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Religious Persecution in Ireland

by Triona Carey,
County Cork, Ireland

About a mile or so outside the village of Inchigeelagh is a Mass Rock, where mass was celebrated from 1640 to 1800. Picture the scene, the priest facing a pile of stones which functions as a makeshift altar, evicted from his church which has been handed over to a protestant minister, hiding like a criminal, in fear of his life, surrounded in the clearing by a gathering of loyal parishioners, many of whom hadn't been overly concerned with religious matters until their spiritual freedoms were threatened.

Religious division dominated European politics for all of the seventeenth century. The shift from the hierarchical catholic church, in favour of more "democratic" protestant denominations was reflected in a similar shift away from feudal values and autocratic monarchies. Whatever the motivation, religious fervour and puritan values took a fierce grip on the imagination - preparing the ground for the vigorous work-ethic that was so vital to industrialisation.

Although Ireland is now one of the world's most prominent catholic countries, the medieval Irish church was quite easy-going and relaxed. The early christian settlers had adapted comfortably to celtic spirituality, incorporating many of their feast days and celebrations into the Christian calendar. The Norman invaders were also Christian, and had integrated well with Irish society. The march of Lutheranism had little impact on this remote corner of Europe and religion remained a rather casual affair until the troubles of England and Europe were imported under the reign of the Stuarts.

Legislation was put in place in Elizabethan times requiring uniformity of religious practice, under the Church of England, however it was rarely enforced in Ireland. In the early seventeenth century there were small pockets of protestant settlers in the country, but most of the wealth and power remained in the hands of the old Catholic settlers, who remained loyal to the Crown. The young Stuart king was happy to keep military costs at a minimum and to work to enlarging the protestant interest in a piecemeal fashion. On the odd occasion a zealous administrator would move to uphold the law and priests might be expelled or churches confiscated.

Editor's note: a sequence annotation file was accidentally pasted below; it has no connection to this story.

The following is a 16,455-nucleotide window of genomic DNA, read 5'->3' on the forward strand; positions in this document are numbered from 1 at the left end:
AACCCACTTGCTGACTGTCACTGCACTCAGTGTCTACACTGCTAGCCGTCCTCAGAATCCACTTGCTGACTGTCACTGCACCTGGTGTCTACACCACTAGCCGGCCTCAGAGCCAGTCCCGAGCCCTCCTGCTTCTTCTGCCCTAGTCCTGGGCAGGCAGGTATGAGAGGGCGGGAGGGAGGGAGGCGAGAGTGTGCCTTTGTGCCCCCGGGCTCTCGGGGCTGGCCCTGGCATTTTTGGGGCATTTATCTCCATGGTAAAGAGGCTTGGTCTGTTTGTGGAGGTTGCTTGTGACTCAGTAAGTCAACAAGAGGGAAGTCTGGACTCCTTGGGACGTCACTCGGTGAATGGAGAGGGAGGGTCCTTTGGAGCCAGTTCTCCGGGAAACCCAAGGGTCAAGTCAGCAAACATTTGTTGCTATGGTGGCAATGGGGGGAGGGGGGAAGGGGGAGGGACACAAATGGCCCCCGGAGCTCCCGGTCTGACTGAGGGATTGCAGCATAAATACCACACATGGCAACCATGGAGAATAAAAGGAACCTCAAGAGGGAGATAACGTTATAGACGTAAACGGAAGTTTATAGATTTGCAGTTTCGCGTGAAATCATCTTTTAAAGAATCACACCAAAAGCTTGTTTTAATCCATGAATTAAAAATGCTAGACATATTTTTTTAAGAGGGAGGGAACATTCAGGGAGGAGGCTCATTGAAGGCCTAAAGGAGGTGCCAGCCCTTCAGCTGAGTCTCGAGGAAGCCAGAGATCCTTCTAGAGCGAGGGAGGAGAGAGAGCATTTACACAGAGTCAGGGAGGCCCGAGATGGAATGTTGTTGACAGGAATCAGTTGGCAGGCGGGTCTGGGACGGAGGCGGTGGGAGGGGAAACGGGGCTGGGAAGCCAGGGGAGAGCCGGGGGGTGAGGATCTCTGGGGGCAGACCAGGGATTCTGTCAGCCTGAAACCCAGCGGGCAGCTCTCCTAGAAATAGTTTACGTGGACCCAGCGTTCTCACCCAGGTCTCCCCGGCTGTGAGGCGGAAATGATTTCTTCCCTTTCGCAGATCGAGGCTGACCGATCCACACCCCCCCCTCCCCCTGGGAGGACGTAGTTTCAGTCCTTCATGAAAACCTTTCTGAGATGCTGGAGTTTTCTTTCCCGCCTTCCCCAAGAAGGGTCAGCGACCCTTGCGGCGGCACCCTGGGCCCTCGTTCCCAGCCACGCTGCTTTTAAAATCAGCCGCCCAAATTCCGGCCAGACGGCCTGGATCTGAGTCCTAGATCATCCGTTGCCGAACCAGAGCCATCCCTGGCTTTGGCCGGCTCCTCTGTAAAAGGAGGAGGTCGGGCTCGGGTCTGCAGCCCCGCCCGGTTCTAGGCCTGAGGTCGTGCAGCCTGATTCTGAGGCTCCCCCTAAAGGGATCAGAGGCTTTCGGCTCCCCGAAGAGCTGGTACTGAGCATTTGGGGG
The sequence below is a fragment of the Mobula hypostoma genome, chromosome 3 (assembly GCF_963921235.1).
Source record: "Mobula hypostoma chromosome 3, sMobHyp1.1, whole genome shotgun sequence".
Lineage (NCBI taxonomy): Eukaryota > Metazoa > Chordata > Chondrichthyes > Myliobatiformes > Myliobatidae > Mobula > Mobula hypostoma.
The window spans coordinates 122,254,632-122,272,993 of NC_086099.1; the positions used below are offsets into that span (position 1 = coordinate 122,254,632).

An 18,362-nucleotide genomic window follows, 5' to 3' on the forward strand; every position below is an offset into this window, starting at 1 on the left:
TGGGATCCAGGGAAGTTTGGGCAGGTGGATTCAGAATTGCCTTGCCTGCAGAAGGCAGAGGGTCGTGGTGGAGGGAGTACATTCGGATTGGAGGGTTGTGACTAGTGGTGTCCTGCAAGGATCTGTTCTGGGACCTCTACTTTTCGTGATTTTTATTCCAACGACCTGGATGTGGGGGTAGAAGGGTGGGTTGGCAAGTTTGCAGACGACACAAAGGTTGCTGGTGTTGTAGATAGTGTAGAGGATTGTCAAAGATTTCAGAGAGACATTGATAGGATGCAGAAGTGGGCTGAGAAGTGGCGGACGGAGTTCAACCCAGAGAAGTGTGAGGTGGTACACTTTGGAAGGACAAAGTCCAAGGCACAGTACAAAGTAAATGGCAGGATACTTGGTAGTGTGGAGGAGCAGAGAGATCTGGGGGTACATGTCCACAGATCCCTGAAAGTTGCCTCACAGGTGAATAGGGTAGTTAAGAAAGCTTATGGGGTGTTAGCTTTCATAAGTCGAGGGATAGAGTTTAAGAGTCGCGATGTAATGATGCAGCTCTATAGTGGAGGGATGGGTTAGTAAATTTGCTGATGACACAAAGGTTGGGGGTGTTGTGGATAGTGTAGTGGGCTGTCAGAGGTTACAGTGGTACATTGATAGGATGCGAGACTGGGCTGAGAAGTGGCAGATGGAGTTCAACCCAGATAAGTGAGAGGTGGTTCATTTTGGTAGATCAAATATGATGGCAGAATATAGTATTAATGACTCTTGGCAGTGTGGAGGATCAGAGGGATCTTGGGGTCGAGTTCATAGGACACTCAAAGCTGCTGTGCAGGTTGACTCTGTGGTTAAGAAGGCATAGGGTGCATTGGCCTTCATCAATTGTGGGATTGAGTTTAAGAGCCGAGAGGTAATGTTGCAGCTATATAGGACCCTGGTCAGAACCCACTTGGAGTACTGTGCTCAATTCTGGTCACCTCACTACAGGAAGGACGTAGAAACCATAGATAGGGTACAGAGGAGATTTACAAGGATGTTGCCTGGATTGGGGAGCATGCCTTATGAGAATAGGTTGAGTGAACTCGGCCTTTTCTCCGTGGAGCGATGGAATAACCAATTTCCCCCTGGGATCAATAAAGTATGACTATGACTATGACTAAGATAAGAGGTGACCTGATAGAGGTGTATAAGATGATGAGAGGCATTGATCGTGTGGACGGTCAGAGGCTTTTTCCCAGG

This is probably what happened in Inchigeelagh. However most of these actions were overturned on direct appeal by the catholic settlers to the Crown.

The Ulster Uprising, which began in 1641, changed the course of our history. Old settlers joined forces with the Irish, undermining the Stuart position which was already under attack by the puritan faction in parliament. When power went to the Cromwellians the face of Ireland was changed for ever. The Cromwellian plantations were extensive and effective and the puritan ethos came to dominate political establishments. Pockets of protestantism gave way to bastions of bigotry, and, banished from their homes, robbed of their freedom and dignity, the Irish found in their religion a rallying point for their nationalism and sense of aggrievement.